Then there are the guests that think they are experts but really don’t know what they are talking about. That becomes painfully apparent when they give the wrong answer to a simple follow-up question. In that case, because of my job description, I simply say, “Well that’s interesting. I always thought… Let’s move on” and then I ask the next question. I provide the correct answer because I do not want my listeners to be misinformed; I do not debate the guest because I do not want them to look foolish.
Bottom line, I always have to be prepared even if the guest isn’t. That means learning what I can about the guest and their topic, but also expanding my intellectual horizons so, if possible, I can expand the conversation to other areas, like I did with TR, so as to make the interview more interesting and hopefully to expand the audience. You have to be well-read.
While the Chamber’s podcast is live, rarely do any listeners ask questions. I consider that a compliment. It means (at least I hope it means) that I am asking the questions they want to ask. I always begin with definitions so there is no doubt about the subject. Then I proceed in a logical manner to ask questions building to the end result which both the guest and I want. My follow-up questions build on the guest’s answers. They are meant to clarify and expand the conversation.
Amusing examples of great questions are when Johnny Carson, interviewing David Letterman just after Jay Leno had been announced as Carson’s replacement, asked, “How pissed off are you?” It was funny and exactly what everyone wanted to know. Then there was Leno interviewing the actor Hugh Grant who had been caught with a prostitute. Leno’s question: “What the hell were you thinking?” Same thing: funny and what everyone wanted to know. And then there is the brilliant question that no one would think to ask. Carson asked Frank Sinatra, “When you want to be romantic with a woman, whose records do you put on?” The beauty of these questions is, if the guest can handle them, and they all did, the guest looks better than the interviewer. (Basically the answers were: If you keep using that language you’ll lose your job. I wasn’t. And a singer from the 1930s whose name I do not remember.)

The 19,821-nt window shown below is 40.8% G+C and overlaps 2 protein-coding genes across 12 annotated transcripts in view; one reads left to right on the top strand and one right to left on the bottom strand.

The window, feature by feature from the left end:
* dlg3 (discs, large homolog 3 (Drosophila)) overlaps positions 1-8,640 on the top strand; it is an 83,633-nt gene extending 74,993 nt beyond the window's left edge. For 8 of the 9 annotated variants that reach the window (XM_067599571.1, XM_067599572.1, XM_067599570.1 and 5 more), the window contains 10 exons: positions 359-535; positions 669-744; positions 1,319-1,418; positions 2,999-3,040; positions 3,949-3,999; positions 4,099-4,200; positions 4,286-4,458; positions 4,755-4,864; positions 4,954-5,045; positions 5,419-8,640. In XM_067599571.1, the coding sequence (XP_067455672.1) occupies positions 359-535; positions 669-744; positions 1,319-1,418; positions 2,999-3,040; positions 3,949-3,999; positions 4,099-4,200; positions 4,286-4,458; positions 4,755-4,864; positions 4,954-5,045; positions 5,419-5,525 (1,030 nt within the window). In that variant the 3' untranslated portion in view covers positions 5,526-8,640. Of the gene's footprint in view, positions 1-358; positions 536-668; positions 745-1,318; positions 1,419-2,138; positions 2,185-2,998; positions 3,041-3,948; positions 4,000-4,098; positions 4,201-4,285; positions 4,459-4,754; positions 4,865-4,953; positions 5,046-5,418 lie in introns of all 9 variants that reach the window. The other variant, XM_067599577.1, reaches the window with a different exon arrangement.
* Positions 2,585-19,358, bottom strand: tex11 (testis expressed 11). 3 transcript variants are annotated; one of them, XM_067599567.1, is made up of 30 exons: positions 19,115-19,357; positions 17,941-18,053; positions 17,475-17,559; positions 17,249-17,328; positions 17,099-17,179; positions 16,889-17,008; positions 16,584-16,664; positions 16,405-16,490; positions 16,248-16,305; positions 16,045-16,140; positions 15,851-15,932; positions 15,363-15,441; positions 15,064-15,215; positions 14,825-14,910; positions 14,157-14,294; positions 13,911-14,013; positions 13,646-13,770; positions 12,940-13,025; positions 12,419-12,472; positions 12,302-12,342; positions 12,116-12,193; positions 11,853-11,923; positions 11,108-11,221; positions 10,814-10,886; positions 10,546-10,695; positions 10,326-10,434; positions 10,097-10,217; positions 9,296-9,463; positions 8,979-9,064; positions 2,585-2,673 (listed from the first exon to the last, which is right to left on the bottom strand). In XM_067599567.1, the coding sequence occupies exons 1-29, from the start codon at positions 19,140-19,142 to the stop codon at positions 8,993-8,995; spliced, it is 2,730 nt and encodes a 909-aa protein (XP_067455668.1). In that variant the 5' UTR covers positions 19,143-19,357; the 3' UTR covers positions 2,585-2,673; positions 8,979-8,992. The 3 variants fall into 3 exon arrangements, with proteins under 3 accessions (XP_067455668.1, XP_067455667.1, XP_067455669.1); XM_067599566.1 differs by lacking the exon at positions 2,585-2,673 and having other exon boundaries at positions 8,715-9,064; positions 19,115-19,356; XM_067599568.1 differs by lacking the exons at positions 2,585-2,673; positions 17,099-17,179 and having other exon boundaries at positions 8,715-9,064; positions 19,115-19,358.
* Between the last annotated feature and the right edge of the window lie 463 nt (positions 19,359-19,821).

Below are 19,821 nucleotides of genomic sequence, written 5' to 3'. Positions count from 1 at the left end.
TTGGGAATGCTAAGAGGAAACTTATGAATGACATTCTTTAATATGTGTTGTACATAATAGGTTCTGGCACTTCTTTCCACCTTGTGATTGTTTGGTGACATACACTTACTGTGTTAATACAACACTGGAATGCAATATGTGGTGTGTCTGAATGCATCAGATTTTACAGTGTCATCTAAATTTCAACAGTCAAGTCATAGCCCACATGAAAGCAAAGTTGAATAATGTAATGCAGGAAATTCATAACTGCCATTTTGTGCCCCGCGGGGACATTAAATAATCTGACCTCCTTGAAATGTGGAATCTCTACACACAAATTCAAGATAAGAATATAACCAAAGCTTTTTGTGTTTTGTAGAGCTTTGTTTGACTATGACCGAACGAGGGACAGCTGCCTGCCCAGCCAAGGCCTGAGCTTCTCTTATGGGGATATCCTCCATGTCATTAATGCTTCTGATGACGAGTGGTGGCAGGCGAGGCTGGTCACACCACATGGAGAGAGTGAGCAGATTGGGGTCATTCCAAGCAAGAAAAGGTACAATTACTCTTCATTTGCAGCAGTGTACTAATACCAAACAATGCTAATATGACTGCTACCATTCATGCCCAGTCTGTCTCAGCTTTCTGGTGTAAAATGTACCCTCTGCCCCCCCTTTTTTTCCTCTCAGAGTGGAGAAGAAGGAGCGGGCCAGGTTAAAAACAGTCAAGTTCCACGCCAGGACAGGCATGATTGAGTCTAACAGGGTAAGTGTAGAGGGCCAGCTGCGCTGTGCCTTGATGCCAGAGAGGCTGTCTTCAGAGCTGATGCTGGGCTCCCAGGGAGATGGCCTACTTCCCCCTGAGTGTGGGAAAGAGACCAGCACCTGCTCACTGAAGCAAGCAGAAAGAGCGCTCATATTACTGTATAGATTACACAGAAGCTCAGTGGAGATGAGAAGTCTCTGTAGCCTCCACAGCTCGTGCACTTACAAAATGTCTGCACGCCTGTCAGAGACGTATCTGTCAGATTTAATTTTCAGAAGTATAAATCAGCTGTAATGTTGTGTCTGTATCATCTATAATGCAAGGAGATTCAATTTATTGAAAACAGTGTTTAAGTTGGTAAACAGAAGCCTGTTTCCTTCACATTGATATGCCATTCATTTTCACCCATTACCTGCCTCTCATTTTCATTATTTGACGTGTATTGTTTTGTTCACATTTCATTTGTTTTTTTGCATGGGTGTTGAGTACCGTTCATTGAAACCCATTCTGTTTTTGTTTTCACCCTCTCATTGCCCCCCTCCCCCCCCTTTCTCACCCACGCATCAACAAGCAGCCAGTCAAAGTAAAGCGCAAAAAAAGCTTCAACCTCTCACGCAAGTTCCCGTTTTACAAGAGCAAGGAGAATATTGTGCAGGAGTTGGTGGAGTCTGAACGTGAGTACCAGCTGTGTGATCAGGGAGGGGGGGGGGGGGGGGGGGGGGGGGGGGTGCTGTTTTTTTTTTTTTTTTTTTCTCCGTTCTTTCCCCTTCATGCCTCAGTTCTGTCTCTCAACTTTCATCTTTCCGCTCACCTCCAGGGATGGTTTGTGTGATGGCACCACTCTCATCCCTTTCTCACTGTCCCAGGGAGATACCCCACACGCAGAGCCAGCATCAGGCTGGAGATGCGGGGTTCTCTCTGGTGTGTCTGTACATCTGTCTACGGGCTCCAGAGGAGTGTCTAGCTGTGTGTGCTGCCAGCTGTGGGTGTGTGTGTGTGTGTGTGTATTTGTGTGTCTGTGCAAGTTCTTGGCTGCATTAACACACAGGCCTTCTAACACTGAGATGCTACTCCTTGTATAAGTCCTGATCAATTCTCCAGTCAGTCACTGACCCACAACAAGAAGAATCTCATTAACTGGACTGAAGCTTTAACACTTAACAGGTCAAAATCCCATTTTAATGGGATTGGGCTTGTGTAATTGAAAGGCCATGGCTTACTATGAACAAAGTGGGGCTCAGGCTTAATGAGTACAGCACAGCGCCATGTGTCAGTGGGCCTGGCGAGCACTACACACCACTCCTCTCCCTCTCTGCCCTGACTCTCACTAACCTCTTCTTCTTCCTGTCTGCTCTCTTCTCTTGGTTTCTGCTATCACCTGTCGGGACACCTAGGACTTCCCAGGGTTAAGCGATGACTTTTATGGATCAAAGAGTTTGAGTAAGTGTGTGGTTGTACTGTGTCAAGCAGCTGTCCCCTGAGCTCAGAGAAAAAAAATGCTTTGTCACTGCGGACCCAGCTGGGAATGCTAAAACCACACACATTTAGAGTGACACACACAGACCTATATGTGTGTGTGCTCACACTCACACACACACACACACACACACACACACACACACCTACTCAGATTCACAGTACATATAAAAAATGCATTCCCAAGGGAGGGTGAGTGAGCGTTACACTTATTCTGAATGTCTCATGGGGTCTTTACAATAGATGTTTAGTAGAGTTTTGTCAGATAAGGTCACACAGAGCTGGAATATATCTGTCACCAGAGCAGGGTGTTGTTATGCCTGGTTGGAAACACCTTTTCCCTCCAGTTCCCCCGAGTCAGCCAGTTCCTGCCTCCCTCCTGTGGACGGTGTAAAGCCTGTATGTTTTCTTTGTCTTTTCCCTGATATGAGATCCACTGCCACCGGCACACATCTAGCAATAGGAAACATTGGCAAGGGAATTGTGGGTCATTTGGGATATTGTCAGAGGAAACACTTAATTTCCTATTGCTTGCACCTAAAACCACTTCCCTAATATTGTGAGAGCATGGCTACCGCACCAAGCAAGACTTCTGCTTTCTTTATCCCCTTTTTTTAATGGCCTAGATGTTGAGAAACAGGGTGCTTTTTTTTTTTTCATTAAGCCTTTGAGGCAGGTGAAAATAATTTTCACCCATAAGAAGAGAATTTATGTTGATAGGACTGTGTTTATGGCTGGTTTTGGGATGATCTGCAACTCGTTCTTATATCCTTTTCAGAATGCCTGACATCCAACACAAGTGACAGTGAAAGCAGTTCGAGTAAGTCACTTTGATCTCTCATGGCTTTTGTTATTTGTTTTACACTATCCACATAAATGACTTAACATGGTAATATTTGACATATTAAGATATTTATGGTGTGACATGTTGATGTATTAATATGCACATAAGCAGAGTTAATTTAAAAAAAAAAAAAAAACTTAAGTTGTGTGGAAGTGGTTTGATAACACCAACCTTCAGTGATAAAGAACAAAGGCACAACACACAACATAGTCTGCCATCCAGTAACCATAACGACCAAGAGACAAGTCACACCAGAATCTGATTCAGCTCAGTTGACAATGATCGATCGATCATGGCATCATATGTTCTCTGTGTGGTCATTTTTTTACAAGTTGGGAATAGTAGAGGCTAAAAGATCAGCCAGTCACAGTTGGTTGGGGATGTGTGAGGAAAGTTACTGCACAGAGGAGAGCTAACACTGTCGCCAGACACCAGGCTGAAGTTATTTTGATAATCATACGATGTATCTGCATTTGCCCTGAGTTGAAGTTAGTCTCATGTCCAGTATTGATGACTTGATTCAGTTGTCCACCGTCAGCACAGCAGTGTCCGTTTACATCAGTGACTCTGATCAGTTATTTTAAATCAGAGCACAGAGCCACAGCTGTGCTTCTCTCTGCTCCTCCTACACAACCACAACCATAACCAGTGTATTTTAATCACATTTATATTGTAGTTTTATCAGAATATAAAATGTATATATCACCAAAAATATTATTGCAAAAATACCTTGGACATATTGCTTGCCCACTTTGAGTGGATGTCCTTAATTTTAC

Focus on the Guest not Control
Just because I am the host does not mean I am, nor should be, the star. The best shows are the ones where my presence is not felt. It should always be all about the guest. Leave your ego at the door, so to speak. I once interviewed a woman whose answers were so intriguing, she was so knowledgeable, I let her speak without interruption for a good 15 minutes before asking my next question. If the audience is learning and enjoying, what does it matter how much I speak? I’m always the one in control because I can end the interview any time I want. The guest can’t do that. It’s their interview, but it’s my show!
What it Takes to be a Good Host
To summarize, the characteristics of a good host are the ability to listen; intellectual curiosity (being genuine; actually caring about the guest and the subject); being well-read; generosity (making the guest look good; no cheap shots); being a good researcher (preparation); and keeping your ego in check.
Bruce Hurwitz is an executive recruiter, career counselor and business advisor. In addition to serving on the Board of Directors of the Manhattan Chamber of Commerce, he chairs their Entrepreneurs Network, hosts their weekly podcast – The Voice of Manhattan Business – and serves as an Ambassador. Visit the homepage of his website, www.hsstaffing.com, to read about the latest questionable offerings of so-called job search assistance companies.